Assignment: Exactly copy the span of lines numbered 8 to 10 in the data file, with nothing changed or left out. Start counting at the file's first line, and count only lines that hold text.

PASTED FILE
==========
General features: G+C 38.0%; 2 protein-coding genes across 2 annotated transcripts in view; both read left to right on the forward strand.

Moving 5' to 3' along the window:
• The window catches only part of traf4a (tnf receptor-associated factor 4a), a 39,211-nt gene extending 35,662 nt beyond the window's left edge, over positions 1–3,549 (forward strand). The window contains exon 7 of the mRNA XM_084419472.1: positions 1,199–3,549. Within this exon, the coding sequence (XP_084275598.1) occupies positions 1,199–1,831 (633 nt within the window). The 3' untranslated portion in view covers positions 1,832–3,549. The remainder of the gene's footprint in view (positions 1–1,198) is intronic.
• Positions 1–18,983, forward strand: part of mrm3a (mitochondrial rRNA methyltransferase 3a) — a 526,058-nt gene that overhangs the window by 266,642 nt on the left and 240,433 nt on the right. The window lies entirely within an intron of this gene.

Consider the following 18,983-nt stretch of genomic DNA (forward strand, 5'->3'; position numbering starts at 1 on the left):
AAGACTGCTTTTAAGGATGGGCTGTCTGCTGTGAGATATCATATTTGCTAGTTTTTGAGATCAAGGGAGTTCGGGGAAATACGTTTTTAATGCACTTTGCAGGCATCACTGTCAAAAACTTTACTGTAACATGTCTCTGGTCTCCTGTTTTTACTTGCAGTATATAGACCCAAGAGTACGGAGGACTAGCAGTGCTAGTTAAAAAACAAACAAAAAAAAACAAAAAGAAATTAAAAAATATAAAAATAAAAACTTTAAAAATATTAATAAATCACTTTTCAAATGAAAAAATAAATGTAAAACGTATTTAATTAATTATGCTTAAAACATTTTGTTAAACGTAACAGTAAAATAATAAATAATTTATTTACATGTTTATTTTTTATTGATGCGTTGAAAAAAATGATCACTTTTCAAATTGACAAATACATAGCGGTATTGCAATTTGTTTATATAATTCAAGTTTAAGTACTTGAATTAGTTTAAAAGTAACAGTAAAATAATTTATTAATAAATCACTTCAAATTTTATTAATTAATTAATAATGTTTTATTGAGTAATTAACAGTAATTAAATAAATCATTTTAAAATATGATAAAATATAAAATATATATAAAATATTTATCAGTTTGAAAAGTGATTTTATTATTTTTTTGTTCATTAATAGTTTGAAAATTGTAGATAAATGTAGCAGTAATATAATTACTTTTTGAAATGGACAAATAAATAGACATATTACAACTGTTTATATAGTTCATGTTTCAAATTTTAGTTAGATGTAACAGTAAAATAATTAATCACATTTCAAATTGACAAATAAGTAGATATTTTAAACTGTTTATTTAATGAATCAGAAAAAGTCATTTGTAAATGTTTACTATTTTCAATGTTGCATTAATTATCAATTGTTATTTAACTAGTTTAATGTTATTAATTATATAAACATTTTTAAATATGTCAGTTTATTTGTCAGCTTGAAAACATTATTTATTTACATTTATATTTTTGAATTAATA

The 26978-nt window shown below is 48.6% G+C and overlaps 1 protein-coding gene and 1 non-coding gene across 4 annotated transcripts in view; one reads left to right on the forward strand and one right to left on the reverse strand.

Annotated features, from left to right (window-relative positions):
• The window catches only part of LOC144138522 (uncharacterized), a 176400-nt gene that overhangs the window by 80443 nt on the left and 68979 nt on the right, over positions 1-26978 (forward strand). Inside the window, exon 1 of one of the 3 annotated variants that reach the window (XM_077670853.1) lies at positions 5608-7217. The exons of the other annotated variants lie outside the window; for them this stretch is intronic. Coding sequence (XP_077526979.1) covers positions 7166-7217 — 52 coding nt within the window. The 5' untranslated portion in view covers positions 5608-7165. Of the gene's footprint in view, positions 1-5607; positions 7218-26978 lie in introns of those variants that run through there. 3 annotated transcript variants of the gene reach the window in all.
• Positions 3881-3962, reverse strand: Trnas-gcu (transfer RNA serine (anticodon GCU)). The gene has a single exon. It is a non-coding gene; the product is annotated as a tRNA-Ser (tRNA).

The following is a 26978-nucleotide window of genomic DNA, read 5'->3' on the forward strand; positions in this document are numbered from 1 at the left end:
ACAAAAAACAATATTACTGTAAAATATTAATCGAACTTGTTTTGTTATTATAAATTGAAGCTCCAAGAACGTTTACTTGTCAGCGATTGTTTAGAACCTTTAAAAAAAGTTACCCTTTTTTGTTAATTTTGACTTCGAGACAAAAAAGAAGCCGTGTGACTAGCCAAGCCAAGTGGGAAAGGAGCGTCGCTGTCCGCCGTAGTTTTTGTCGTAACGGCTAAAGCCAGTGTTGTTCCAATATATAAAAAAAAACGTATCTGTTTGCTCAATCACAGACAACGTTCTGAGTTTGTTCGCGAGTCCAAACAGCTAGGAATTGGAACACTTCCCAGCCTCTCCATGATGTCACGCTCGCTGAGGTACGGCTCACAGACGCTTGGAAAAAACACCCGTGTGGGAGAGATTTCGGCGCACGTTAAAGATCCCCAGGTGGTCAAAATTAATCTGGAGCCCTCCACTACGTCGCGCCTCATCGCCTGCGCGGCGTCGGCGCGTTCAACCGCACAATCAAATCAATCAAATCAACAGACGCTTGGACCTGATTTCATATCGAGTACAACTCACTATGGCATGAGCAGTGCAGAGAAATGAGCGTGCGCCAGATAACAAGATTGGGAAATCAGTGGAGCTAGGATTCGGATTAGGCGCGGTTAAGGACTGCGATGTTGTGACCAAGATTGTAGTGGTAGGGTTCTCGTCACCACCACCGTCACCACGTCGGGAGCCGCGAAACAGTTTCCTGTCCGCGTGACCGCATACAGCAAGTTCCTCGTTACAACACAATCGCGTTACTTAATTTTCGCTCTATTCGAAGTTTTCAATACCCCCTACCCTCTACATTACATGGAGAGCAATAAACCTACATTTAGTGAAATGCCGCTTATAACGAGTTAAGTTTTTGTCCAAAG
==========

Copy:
Annotated features, from left to right (window-relative positions):
• The window catches only part of LOC144138522 (uncharacterized), a 176400-nt gene that overhangs the window by 80443 nt on the left and 68979 nt on the right, over positions 1-26978 (forward strand). Inside the window, exon 1 of one of the 3 annotated variants that reach the window (XM_077670853.1) lies at positions 5608-7217. The exons of the other annotated variants lie outside the window; for them this stretch is intronic. Coding sequence (XP_077526979.1) covers positions 7166-7217 — 52 coding nt within the window. The 5' untranslated portion in view covers positions 5608-7165. Of the gene's footprint in view, positions 1-5607; positions 7218-26978 lie in introns of those variants that run through there. 3 annotated transcript variants of the gene reach the window in all.
• Positions 3881-3962, reverse strand: Trnas-gcu (transfer RNA serine (anticodon GCU)). The gene has a single exon. It is a non-coding gene; the product is annotated as a tRNA-Ser (tRNA).